Famine in India

phenomenon of famines in the Indian subcontinent

Famine had been a recurrent feature of life in the Indian sub-continental countries of India, Pakistan and Bangladesh, most accurately recorded during British rule. Famines in India resulted in more than 30 million deaths over the course of the 18th, 19th, and early 20th centuries. Famines in British India were severe enough to have a substantial impact on the long-term population growth of the country in the 19th and early 20th centuries.

Victims of the Great Famine of 1876–78 in India, pictured in 1877.


  • The mighty peril is the entire starvation of the country [India] by foreign exploiters and its complete and hopeless dependence on aliens for almost all articles of common use.
  • You see somewhere a man who is starving and if you misunderstand karma — as too many of you do, to the shame of India, in a land where this teaching is of immemorial antiquity — you turn aside from that starving man and say that it is his karma to starve and perish; in those hardened heart of yours you use the will of God as a cover for your lack of love. That man’s karma to starve? Aye, and therefore he is starving! But if a Deva guides you to the place where your brother is starving, it is because he would make you the agent of his beneficence to that man whose evil karma of the present moment has been exhausted by his suffering; the Deva thus says to you: “Man your brother man is starving give him the relief it is his karma to receive, and be my agent in carrying out the law.
  • The Lieutenant Governor of Bengal was to the fullest extent responsible for not having made any preparation against the famine. ... The doctrines of political economy had been worshipped as a sort of "fetish" by officials who, because they believed that in the long run supply and demand would square themselves, seemed to have utterly forgotten that human life was short, and that men could not subsist without food beyond a few days. They mechanically left the laws of political economy to work themselves out while hundreds of thousands of human beings were perishing from famine.
  • He (George Curzon) was likewise determined to prevent famine from being used as a cause for reform. With hunger spreading on an unprecedented scale through two-thirds of the subcontinent, he ordered his officials to publicly attribute the crisis strictly to drought. When an incautious member of the Legislative Council in Calcutta, Donald Smeaton, raised the problem of over-taxation, he was (in Boer War parlance) prompdy "Stellenboshed." Although Curzons own appetite for viceregal pomp and circumstance was notorious, he lectured starving villagers that "any Government which imperilled the financial position of India in the interests of prodigal philanthropy would be open to serious criticism; but any Government which by indiscriminate alms-giving weakened the fibre and demoralised the self-reliance of the population, would be guilty of a public crime."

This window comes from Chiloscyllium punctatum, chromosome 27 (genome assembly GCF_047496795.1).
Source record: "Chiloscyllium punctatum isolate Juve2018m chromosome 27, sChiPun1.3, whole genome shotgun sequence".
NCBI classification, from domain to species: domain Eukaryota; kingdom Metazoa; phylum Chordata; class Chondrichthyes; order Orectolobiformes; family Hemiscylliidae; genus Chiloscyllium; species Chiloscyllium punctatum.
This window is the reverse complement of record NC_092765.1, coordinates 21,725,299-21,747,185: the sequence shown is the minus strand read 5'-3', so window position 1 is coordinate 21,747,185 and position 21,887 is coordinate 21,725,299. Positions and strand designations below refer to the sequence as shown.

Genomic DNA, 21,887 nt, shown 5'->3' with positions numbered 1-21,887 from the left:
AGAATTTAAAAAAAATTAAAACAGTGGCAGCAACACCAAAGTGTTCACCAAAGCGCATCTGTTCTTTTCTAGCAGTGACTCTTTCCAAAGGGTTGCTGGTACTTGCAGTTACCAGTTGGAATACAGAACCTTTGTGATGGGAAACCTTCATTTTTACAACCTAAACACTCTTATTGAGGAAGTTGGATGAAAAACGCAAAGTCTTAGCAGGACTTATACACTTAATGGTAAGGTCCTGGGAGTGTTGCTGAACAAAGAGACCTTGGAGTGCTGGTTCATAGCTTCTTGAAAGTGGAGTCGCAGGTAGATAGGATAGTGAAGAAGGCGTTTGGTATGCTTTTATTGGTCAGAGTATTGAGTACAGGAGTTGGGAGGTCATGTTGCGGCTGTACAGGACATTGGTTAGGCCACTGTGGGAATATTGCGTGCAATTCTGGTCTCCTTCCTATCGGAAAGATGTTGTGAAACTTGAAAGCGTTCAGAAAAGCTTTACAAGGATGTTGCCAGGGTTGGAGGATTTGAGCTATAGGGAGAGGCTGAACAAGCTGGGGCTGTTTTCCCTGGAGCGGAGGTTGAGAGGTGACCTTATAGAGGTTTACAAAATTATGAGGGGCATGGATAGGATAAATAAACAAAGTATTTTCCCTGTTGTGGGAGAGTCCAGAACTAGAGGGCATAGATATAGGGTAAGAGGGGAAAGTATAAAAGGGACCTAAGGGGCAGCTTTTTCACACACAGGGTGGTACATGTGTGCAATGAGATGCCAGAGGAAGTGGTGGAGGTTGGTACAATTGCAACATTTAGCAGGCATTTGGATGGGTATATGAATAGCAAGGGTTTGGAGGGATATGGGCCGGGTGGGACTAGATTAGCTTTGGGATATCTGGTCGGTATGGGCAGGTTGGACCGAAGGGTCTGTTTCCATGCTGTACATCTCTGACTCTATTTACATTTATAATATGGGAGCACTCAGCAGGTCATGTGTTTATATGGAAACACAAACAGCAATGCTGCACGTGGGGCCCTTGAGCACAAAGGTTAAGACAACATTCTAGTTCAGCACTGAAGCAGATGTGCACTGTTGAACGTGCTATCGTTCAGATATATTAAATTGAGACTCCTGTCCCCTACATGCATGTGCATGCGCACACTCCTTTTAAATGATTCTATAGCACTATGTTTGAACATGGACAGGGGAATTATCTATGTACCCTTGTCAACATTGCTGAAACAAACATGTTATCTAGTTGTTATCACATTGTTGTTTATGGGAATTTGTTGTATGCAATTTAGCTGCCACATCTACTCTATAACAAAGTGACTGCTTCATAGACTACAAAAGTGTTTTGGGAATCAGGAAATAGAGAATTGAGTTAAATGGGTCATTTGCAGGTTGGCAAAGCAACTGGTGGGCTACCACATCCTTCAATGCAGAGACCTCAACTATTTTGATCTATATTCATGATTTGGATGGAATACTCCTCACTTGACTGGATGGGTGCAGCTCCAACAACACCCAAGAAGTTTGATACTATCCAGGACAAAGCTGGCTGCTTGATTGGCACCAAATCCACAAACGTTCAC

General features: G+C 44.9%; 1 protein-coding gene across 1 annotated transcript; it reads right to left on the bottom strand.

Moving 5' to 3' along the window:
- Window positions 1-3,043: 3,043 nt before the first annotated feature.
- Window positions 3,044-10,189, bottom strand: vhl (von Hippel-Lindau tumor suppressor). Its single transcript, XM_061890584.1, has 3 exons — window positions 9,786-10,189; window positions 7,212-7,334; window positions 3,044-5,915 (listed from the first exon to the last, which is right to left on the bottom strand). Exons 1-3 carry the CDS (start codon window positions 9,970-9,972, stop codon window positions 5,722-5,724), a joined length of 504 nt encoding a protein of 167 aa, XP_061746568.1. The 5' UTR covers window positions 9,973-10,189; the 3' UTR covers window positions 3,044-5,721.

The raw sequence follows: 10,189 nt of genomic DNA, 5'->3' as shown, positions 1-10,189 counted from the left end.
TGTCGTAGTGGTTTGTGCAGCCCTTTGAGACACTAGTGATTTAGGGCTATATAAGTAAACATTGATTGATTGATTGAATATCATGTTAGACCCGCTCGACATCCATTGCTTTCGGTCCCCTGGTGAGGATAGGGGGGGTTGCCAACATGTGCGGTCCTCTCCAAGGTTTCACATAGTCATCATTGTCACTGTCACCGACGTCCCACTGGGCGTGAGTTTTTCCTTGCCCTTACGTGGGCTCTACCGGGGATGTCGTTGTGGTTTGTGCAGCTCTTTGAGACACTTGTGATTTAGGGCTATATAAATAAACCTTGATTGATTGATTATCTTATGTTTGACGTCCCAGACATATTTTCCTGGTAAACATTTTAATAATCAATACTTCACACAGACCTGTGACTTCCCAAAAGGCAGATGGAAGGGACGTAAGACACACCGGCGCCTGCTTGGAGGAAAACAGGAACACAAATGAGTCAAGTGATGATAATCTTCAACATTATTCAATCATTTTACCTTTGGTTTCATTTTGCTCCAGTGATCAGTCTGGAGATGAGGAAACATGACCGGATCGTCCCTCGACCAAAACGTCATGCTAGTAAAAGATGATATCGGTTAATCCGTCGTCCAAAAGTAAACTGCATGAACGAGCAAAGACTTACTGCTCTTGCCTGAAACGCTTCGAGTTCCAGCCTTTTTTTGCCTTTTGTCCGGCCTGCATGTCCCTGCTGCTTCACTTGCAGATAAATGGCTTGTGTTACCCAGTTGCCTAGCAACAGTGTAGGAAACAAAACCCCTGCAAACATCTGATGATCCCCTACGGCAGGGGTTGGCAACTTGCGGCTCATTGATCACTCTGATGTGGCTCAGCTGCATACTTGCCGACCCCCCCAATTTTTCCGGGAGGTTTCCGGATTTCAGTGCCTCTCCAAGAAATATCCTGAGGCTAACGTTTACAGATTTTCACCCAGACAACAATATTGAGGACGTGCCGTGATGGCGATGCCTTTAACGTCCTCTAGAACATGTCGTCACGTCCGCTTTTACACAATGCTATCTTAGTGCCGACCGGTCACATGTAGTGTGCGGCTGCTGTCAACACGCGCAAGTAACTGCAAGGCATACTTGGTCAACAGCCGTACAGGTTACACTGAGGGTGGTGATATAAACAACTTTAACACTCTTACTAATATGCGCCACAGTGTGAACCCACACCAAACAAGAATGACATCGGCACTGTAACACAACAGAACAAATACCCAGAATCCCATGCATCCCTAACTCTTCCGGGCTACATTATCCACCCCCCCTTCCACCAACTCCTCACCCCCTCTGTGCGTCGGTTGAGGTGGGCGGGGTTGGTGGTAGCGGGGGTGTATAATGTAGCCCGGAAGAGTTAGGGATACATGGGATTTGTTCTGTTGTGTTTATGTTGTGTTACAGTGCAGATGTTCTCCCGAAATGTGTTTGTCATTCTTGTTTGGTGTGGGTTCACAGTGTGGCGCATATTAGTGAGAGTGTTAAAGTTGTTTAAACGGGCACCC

• And what lesson did the British draw from these catastrophes? The most comprehensive official survey, the Report on the Famine in Bombay Presidency, 1899-1902, conceded that much of the excess mortality might have been avoided by "widespread gratious [home] relief from the beginning," but insisted that "the cost could have been such as no country would bear or should be called upon to bear"...
  • ...in the name of civilizing our country [India] they exploited our country making us poorer day by day. There were perpetual famine and starvation in India. But the British had always been callous to it.
    • Swami Vivekananda, in "Swami Vivekananda: Messiah of Resurgent India (1 January 2003)", p. 185
  • Culturally it was a time of stagnation. Poverty and starvation were the common phenomenon in the society. The imperial power invested huge capital in India and made enormous profit. The British looked upon India as a place where capital could hope to maintain a heaven. But paradoxically enough, the Indian masses were rotting in poverty and starvation. Thus a great predicament, surrounded India in the 18th and 19th centuries.
    • Swami Vivekananda, in "Swami Vivekananda: Messiah of Resurgent India (1 January 2003)", pp. 205-06
  • They have sucked out blood, they have carried away with them millions of our money, while our people have starved.
    • Swami Vivekananda, in "Swami Vivekananda: Messiah of Resurgent India (1 January 2003)", p. 291